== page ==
The Registry of the International Criminal Tribunal for the former Yugoslavia assigned Tribunal-paid defence counsel to Slobodan Praljak, one of the accused in the Prlić et al. trial, from 2006 to 2013. It later determined that the accused was in a position to contribute to the cost of his defence to the tune of €6.5 million, a claim denied by the accused on the basis that his assets are not liquid and he is not in a position to dispose of them, and that some assets discovered by the Registry are owned by other persons. Last Tuesday, the Appeals Chamber rejected Praljak's claims and ordered him to reimburse the Tribunal €2,807,611.10, or to pay over €70,000 in 36 monthly instalments.
This is, to my knowledge, the first time that the Tribunal has made such an order pursuant to Rule 45(A). One accused, Limaj, was found to have raised sufficient funds to cover his pre-trial expenses and had counsel withdrawn (and later restored, when the funds independently raised had been exhausted), but no order was made to recover the money already spent on his pre-trial counsel beforehand, much to the consternation of the UN's Office of Internal Oversight Services.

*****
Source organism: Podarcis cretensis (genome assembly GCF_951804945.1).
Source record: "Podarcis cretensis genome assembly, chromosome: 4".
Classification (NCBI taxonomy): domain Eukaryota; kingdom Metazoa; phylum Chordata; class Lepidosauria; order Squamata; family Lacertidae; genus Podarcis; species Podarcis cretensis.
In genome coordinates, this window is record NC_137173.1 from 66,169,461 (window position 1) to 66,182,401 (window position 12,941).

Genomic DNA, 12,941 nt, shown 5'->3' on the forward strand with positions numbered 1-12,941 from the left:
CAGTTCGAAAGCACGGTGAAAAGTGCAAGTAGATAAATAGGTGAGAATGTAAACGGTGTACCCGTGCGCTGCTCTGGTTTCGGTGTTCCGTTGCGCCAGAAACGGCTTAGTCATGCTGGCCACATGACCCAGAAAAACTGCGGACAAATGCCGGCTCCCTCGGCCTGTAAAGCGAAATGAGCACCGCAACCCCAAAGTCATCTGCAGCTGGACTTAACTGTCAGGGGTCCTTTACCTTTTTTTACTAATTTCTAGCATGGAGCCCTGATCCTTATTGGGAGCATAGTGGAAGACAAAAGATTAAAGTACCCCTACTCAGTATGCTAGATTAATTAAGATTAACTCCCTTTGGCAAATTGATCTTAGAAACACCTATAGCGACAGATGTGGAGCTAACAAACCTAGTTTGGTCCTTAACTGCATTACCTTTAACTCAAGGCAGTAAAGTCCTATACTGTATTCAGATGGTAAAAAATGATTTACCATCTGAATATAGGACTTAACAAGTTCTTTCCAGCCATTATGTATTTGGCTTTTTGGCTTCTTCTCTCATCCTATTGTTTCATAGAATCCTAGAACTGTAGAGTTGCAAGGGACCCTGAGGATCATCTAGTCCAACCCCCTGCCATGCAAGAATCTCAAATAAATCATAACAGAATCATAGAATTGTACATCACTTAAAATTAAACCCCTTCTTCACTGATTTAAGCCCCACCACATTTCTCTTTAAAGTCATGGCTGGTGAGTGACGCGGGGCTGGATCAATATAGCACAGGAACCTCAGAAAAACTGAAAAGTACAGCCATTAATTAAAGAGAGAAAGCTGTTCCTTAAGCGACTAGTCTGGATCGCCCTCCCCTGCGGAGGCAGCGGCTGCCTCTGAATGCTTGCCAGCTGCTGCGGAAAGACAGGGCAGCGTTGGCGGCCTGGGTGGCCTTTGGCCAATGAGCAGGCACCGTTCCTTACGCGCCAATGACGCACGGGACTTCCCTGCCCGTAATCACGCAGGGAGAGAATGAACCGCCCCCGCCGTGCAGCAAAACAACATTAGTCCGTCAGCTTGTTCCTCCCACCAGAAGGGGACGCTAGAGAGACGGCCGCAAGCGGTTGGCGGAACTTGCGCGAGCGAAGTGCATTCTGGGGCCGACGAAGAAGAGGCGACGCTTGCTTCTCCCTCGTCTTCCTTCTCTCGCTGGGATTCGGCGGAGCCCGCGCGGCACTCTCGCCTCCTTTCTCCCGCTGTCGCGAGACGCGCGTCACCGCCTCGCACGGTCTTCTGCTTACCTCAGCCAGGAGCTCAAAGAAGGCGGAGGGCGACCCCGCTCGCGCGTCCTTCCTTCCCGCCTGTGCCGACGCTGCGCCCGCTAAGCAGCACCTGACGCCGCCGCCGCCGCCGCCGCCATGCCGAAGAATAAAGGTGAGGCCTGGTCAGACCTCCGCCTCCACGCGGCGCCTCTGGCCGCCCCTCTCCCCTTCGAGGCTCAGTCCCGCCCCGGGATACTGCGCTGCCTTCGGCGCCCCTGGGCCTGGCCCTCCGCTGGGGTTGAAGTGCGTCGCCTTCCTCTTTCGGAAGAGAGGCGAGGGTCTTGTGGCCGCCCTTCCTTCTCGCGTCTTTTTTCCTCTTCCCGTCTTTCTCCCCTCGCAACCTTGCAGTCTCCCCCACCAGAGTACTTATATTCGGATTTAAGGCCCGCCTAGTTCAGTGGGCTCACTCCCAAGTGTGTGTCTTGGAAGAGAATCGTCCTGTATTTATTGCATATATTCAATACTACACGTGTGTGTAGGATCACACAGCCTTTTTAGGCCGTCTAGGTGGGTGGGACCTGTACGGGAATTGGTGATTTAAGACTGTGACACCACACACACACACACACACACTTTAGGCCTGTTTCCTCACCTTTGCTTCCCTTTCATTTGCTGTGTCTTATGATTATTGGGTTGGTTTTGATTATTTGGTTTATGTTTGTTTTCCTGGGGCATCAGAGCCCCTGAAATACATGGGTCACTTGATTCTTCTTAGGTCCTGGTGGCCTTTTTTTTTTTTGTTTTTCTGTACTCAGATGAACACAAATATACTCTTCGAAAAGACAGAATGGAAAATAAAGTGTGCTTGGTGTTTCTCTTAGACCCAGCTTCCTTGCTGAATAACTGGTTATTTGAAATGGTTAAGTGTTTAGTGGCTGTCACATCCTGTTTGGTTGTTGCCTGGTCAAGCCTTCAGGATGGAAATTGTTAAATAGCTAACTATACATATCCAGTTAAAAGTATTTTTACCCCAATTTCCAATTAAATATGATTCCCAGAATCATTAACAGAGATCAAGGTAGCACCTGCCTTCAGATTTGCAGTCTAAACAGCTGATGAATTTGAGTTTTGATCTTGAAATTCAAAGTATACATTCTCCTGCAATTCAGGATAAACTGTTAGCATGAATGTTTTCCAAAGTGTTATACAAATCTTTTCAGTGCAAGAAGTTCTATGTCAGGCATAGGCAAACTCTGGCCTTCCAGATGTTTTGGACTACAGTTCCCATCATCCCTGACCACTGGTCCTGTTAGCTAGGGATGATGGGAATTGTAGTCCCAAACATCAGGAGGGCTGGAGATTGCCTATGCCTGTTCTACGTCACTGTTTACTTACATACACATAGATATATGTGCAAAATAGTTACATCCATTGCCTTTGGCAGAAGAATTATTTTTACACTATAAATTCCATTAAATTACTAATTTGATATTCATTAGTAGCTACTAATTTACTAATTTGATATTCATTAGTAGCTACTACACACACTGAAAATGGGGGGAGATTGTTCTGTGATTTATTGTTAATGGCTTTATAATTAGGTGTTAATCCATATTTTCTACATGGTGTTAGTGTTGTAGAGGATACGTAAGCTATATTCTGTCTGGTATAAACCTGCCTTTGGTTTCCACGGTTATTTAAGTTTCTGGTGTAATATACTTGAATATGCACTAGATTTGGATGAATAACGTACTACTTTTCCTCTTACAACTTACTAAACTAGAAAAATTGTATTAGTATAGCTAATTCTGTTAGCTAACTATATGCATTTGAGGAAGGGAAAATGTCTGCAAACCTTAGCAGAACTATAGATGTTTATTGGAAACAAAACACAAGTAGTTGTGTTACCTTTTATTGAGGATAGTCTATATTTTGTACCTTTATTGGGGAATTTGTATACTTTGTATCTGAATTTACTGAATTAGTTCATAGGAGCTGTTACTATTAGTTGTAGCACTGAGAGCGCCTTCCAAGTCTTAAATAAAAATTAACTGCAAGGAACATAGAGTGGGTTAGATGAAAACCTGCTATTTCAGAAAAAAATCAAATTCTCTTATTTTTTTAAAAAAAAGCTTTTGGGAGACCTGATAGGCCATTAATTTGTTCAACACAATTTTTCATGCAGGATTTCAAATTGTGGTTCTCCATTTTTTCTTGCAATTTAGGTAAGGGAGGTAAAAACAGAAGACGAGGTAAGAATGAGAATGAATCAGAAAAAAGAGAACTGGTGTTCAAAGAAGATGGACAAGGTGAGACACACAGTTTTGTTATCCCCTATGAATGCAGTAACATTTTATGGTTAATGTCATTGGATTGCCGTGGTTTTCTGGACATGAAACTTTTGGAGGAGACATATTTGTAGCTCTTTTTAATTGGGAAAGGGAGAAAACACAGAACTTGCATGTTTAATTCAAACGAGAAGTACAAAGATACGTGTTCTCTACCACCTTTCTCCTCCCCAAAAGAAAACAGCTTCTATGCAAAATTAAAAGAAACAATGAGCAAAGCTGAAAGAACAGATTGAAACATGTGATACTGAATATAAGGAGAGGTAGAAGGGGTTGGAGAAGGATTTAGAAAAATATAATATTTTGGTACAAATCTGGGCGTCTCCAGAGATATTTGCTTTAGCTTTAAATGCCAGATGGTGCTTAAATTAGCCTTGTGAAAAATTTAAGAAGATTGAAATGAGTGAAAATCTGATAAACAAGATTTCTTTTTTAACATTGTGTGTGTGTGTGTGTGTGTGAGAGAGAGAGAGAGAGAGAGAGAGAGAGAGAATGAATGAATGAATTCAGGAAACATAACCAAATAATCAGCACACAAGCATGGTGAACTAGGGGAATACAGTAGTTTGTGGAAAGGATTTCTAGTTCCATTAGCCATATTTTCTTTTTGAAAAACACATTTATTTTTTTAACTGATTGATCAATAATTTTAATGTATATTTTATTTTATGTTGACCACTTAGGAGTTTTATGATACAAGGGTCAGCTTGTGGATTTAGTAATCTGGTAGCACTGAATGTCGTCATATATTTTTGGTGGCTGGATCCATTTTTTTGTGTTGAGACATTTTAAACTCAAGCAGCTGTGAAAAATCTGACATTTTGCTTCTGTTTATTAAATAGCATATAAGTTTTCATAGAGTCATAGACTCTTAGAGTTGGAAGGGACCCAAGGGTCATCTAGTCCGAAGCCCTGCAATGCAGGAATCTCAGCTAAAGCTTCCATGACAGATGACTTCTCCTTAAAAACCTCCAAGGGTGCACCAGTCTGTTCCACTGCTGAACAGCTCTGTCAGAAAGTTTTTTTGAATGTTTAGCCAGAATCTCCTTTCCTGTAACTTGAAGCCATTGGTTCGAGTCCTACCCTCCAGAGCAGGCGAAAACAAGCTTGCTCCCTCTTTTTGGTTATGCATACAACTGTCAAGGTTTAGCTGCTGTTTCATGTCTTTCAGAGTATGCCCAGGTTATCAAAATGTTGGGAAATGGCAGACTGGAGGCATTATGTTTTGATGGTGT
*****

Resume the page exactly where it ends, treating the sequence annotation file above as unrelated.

It will be interesting to see what happens if Praljak refuses to pay back the money. Article 11 of the ICCPR states that no-one should be imprisoned for non-payment of a fine, so it would seem unlikely that the Tribunal will order his detention to continue past his sentence until he repays the money. Rule 61 permits the Trial Chamber to order a State to freeze the assets of an accused, but this only applies where there has been a failure to execute an arrest warrant. Furthermore, Judge Thompson in the Norman case before the SCSL overturned a freezing order, finding that an accused's assets could only be frozen if there was clear and convincing evidence that they were acquired in pursuance of a crime within the jurisdiction of the court. We will have to watch this space.